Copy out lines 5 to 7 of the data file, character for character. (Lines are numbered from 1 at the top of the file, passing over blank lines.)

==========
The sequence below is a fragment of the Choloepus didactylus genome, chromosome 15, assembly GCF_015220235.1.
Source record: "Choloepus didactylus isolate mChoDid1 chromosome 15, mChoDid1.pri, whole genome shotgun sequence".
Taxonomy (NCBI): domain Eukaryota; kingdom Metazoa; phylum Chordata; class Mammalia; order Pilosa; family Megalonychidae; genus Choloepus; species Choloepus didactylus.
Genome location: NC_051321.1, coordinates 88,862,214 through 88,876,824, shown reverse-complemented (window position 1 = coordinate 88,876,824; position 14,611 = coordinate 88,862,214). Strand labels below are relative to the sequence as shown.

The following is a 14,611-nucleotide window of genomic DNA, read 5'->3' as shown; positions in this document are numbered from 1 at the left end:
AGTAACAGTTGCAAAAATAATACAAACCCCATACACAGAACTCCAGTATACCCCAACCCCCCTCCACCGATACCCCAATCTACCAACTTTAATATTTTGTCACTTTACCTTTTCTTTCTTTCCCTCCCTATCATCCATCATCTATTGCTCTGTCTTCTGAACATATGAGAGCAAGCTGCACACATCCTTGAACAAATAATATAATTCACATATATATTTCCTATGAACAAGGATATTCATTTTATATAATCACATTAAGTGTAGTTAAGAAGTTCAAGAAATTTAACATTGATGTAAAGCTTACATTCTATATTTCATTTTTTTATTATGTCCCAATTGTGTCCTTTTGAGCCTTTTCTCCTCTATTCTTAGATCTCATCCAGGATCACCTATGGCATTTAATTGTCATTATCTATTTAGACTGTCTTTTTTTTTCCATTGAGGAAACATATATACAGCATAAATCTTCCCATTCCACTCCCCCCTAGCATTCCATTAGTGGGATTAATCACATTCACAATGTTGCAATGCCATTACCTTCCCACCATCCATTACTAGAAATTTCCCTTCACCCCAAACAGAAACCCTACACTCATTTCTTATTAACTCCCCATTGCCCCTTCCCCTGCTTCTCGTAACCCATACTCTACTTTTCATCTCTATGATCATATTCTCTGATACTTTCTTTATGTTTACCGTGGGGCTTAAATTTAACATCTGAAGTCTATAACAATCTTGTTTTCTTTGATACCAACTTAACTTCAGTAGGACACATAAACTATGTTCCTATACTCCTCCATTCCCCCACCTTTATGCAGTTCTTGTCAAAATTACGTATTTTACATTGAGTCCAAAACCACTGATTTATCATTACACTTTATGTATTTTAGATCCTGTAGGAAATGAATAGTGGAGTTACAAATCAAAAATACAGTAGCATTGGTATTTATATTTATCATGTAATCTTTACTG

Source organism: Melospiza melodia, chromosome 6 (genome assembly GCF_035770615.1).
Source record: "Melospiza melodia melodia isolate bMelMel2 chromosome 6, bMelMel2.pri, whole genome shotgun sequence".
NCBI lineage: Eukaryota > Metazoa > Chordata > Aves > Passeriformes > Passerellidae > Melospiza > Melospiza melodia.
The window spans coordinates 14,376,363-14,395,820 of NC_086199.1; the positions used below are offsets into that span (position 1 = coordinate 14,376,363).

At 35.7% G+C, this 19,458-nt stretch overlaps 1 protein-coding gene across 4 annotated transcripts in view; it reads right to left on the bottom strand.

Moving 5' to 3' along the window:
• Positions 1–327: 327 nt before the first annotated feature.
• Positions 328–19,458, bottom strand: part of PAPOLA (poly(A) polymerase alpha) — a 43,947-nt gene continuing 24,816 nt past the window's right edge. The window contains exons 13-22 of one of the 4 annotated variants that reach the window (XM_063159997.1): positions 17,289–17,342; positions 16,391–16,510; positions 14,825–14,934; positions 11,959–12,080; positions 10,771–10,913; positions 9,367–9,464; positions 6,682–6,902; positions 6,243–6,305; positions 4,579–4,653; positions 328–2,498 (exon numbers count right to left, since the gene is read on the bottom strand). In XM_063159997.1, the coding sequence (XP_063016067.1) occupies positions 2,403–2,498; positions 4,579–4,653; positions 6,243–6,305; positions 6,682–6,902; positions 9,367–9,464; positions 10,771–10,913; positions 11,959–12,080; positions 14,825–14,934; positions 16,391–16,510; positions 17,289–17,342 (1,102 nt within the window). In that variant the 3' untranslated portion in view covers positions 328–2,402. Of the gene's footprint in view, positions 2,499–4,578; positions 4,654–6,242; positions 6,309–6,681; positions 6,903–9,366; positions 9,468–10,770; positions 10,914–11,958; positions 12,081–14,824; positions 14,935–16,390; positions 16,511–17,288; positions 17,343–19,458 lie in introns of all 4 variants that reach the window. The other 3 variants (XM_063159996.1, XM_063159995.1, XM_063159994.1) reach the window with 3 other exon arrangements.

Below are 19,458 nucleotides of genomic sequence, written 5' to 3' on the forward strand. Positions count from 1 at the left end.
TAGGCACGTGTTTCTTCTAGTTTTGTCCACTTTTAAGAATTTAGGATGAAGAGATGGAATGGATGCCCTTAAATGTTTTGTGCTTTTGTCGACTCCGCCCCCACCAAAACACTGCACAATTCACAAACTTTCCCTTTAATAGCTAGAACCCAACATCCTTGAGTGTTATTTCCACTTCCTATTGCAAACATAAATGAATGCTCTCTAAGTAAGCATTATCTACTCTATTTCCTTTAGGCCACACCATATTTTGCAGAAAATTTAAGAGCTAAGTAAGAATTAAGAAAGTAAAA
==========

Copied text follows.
The following is a 14,611-nucleotide window of genomic DNA, read 5'->3' as shown; positions in this document are numbered from 1 at the left end:
AGTAACAGTTGCAAAAATAATACAAACCCCATACACAGAACTCCAGTATACCCCAACCCCCCTCCACCGATACCCCAATCTACCAACTTTAATATTTTGTCACTTTACCTTTTCTTTCTTTCCCTCCCTATCATCCATCATCTATTGCTCTGTCTTCTGAACATATGAGAGCAAGCTGCACACATCCTTGAACAAATAATATAATTCACATATATATTTCCTATGAACAAGGATATTCATTTTATATAATCACATTAAGTGTAGTTAAGAAGTTCAAGAAATTTAACATTGATGTAAAGCTTACATTCTATATTTCATTTTTTTATTATGTCCCAATTGTGTCCTTTTGAGCCTTTTCTCCTCTATTCTTAGATCTCATCCAGGATCACCTATGGCATTTAATTGTCATTATCTATTTAGACTGTCTTTTTTTTTCCATTGAGGAAACATATATACAGCATAAATCTTCCCATTCCACTCCCCCCTAGCATTCCATTAGTGGGATTAATCACATTCACAATGTTGCAATGCCATTACCTTCCCACCATCCATTACTAGAAATTTCCCTTCACCCCAAACAGAAACCCTACACTCATTTCTTATTAACTCCCCATTGCCCCTTCCCCTGCTTCTCGTAACCCATACTCTACTTTTCATCTCTATGATCATATTCTCTGATACTTTCTTTATGTTTACCGTGGGGCTTAAATTTAACATCTGAAGTCTATAACAATCTTGTTTTCTTTGATACCAACTTAACTTCAGTAGGACACATAAACTATGTTCCTATACTCCTCCATTCCCCCACCTTTATGCAGTTCTTGTCAAAATTACGTATTTTACATTGAGTCCAAAACCACTGATTTATCATTACACTTTATGTATTTTAGATCCTGTAGGAAATGAATAGTGGAGTTACAAATCAAAAATACAGTAGCATTGGTATTTATATTTATCATGTAATCTTTACTG

Source organism: Melospiza melodia, chromosome 6 (genome assembly GCF_035770615.1).